Countries with more individualistic cultures tend to save more lives

Another important conclusion from the study is that a greater number of people in danger does not always become the determining factor in establishing life or death, this primary factor being only in countries whose cultures are based on the criteria of individualism, as it is the case of United Kingdom and USA, where citizens prefer, as a first criteria, saving a greater amount of lives. The researchers believe that “this is because in these countries more emphasis is placed in what each individual worth.”

Graphic published in the MIT Techno Magazine article

Graph published in the article of the MIT Technology Review Journal: France, Israel, United Kingdom, Canada, United States, Norway, Australia, Singapore, Denmark, Sweden, Germany, Switzerland, Greece, Estonia, Holland, Finland, South Korea, China, Taiwan, Japan. If the barometer is closer to 1, respondents give greater importance to save more lives; if the barometer is closer to -1, respondents consider less important to save more lives; 0 is the global average. 


Country preference when saving pedestrians over the vehicle occupants

While in countries such as Japan, Norway, Singapore or Denmark citizens prefer saving pedestrians over the vehicle occupants, in countries such as China or Estonia the priority focuses on saving the vehicle occupants rather than pedestrians.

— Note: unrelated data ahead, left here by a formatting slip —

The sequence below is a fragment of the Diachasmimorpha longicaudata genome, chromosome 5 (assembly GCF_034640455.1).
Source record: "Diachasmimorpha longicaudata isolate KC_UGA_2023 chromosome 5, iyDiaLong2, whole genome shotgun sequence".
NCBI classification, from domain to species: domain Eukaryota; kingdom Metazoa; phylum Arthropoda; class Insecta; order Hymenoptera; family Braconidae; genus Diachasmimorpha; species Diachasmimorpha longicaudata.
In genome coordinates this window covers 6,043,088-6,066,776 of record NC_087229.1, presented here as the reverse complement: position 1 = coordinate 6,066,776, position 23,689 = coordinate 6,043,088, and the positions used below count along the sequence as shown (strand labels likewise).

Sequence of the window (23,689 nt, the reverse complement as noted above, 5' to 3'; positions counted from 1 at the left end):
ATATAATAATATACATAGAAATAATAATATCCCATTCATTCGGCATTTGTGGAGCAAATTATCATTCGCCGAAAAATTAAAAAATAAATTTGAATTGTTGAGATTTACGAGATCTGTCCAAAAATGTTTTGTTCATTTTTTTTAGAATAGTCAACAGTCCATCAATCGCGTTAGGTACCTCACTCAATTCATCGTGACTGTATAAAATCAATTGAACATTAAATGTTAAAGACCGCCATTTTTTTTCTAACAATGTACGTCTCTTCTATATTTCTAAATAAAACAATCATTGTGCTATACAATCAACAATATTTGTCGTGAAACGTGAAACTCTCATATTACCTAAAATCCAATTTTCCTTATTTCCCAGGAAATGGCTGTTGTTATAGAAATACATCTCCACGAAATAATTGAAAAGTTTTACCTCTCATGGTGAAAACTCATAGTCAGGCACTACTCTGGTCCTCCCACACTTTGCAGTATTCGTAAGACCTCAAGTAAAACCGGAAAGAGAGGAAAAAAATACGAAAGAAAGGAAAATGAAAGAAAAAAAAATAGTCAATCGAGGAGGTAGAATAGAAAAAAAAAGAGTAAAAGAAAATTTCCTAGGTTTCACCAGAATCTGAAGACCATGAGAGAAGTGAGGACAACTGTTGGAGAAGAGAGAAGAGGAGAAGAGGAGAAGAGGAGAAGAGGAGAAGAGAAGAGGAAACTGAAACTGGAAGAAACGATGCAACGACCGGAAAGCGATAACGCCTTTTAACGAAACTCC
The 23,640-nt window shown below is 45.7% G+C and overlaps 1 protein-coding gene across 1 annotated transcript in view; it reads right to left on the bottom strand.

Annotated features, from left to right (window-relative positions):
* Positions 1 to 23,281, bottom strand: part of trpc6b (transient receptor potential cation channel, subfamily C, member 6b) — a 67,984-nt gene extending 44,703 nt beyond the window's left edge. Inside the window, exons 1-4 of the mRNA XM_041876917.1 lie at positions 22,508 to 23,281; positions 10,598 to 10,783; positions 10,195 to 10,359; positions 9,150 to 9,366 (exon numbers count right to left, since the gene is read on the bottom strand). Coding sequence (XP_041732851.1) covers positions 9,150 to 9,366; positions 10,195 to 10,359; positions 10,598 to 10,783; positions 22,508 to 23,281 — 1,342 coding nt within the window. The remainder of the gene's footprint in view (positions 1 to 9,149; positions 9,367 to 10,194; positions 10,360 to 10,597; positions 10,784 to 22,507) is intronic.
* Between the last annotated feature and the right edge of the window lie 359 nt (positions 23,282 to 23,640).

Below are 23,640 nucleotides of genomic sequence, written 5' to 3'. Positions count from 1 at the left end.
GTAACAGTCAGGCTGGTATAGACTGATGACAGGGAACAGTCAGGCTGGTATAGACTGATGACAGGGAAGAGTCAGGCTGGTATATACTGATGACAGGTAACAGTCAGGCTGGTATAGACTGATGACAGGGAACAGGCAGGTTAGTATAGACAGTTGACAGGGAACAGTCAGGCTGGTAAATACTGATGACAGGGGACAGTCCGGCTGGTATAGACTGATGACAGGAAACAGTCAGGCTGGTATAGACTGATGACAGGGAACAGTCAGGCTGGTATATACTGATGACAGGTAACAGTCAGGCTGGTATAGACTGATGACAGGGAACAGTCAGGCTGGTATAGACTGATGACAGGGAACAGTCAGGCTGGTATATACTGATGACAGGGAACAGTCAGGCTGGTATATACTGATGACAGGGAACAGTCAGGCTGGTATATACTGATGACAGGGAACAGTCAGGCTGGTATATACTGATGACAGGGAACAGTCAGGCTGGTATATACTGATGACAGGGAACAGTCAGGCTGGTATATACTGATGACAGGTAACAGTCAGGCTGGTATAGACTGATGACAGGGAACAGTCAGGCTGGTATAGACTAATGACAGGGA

Graph published in the article of the MIT Technology Review journal: Japan, Norway, Singapore, Denmark, Finland, Switzerland, Greece, Holland, South Korea, Germany, Australia, United Kingdom, Sweden, Canada, Israel, United States, France, Taiwan, Estonia, China. If the barometer is closer to 1, respondents consider that it’s more important to save pedestrians; if the barometer is closer to -1, respondents value saving the vehicle’s passengers more; 0 is the global average. 

Although the graph reflects a greater awareness on the part of the population from developed countries to privilege and defend the lives of pedestrians, it is very unlikely that, from a commercial point of view, this criteria will finally be adopted, even in these countries, since commercially it would be very complex to sell a vehicle whose configuration is designed to sacrifice the life of its occupants over the life of other citizens, leaving the issue in the regulatory or legal field, since there are in many laws and regulations of the world a clear provision towards civil responsibility, which point that the device’s owner has responsibility over the others. This is one of the challenges of civil law in view of the emergency of these new problems derived from the Internet of Things – IoT-.